SANDOWN – At the Timberlane Regional School District Board’s April 2 meeting, superintendent Earl Metzler came back with an exact transcription of the Feb. 28 public hearing on amending the district’s Articles of Agreement, saying they were for “the historic public meeting,” a comment made by school board members in a previous meeting as they directed that more complete minutes be rendered for it.
After some discussion at the board’s March 19 meeting the majority of the board agreed that the minutes for the hearing should be more in depth, in part because of the importance of that meeting.
It was noted specifically that certain presentations and documents given during that meeting should be attached physically to the minutes, but others also wanted more narrative of certain presentations.
Sandown’s Donna Green made that motion on the 19th.
“They’re about halfway done,” said Metzler as he handed out the minutes. “It’s actually every single word that was spoken by every single person.”
The cost, he said, is $1.25 a minute to create the document, but Metzler argued that it was less expensive than having human resources director Nancy Danahy, who typically writes the minutes, transcribe the meeting.
“We’re not doing this for every meeting. It’s because it was a historic event that people felt needed to be enhanced. Am I right?” asked chair Nancy Steenson to Metzler.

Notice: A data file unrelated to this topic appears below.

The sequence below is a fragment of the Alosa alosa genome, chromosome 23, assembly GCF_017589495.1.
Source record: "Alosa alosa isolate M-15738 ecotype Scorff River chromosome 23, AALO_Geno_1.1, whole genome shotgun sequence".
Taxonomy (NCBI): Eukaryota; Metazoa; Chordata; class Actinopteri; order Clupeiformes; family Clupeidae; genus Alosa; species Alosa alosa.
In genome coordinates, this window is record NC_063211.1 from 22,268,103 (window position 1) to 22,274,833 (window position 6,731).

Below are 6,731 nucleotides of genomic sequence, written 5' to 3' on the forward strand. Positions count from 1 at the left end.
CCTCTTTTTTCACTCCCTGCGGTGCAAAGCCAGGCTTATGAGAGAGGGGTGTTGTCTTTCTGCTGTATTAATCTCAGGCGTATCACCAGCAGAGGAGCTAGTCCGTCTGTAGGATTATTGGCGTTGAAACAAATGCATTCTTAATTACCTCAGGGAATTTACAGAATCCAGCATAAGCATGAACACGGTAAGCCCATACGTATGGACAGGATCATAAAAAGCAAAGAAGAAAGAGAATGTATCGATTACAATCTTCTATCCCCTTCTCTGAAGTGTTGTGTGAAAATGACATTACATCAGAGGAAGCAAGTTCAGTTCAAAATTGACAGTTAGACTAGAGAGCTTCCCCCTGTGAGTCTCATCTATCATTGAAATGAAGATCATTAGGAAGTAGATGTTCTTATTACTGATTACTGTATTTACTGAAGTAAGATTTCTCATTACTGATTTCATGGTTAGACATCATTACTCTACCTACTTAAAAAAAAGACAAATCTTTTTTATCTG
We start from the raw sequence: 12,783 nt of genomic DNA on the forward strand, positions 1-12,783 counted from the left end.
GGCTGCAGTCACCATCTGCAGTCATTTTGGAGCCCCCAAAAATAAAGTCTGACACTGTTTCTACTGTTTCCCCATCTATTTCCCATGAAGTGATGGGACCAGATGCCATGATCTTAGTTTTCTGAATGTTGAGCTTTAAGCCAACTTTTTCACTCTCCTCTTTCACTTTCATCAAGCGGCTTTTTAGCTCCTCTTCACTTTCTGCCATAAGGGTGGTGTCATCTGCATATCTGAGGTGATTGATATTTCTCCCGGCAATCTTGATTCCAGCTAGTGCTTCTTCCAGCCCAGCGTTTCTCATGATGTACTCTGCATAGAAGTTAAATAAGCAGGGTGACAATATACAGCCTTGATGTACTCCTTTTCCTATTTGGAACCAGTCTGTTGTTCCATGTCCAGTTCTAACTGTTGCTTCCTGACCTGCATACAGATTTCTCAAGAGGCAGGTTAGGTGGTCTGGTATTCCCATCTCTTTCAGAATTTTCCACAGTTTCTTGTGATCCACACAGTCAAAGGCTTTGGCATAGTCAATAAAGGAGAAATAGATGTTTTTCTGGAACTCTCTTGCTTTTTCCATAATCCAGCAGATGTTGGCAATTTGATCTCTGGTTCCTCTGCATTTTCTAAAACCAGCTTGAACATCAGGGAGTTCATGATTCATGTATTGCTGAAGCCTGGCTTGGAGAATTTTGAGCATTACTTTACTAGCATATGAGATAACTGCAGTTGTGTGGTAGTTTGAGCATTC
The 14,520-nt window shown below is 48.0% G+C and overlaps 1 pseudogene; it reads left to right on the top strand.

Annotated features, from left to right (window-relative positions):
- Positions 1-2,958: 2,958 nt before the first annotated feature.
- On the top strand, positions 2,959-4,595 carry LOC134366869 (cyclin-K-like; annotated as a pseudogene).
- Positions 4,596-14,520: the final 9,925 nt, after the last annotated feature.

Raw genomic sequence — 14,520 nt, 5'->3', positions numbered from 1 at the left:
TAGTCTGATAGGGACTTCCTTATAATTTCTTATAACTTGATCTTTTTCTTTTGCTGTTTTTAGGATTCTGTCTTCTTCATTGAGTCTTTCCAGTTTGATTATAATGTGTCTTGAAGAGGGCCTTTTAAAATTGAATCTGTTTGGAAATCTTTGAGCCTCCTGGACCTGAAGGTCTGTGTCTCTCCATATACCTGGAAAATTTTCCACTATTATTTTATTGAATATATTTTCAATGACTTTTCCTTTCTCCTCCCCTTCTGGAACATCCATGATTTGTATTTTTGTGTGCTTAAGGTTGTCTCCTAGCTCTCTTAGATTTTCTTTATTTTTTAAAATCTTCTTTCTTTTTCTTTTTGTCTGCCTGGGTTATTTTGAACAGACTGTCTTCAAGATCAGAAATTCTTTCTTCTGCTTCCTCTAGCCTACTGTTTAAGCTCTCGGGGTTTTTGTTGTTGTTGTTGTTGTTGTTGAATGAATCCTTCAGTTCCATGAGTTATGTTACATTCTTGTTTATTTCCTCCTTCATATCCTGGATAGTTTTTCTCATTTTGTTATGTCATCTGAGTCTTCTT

Steenson was against the initial proposal to expand the minutes.
“For historic meetings you can document every single word. Perfect,” said Metzler. “We’re not asking you to vote on that tonight because we’re waiting for the second half because it takes quite a long time for somebody to write the ‘Tale of Four Towns,’ or the ‘Tale of Two Cities’ or a book about a meeting, but here you go! This is it.”
On a question by Green, it was noted that the total cost for the minutes will be $122.
Green noted that the board had authorized an enhanced version of the minutes but did not authorize what the superintendent had provided.
Green questioned why the decision had been made to go verbatim and Metzler said he didn’t want to guess what should be included in the record of “a historic meeting” and as such went word for word.
Steenson argued that meeting minutes should be very brief, otherwise they ended up being editorialized by the minute taker, as that person would have to choose what to include and what not to include, and as such enhanced minutes necessarily became non-objective.
The board typically relies heavily on a website called Vimeo.com, where the meetings are posted in their entirety, and Steenson argued that was a more objective way to present the meeting.
Others have argued that the district should not rely too heavily on the site as they create and maintain the minutes of district business.
“Who made this decision?” asked Green.
“I made this decision. I don’t need authorization from you or the board to make decisions as regards to the business of this operation,” said Metzler.
Member Peter Bealo said he understood the decision and was fine with it.
“I’m not good with it,” said Green. “I think it’s something called malicious compliance. We asked for these minutes to be enhanced, we did not ask for a legal transcript. I find that it’s either all or nothing. If we want the minutes enhanced, then we need to spend $122 and we get a legal transcript. Otherwise we can’t use our judgment? There’s no human judgment that can be applied to our minutes? This is malicious compliance and don’t think I don’t notice it. Thank you.”
“Thanks for noticing,” said Metzler.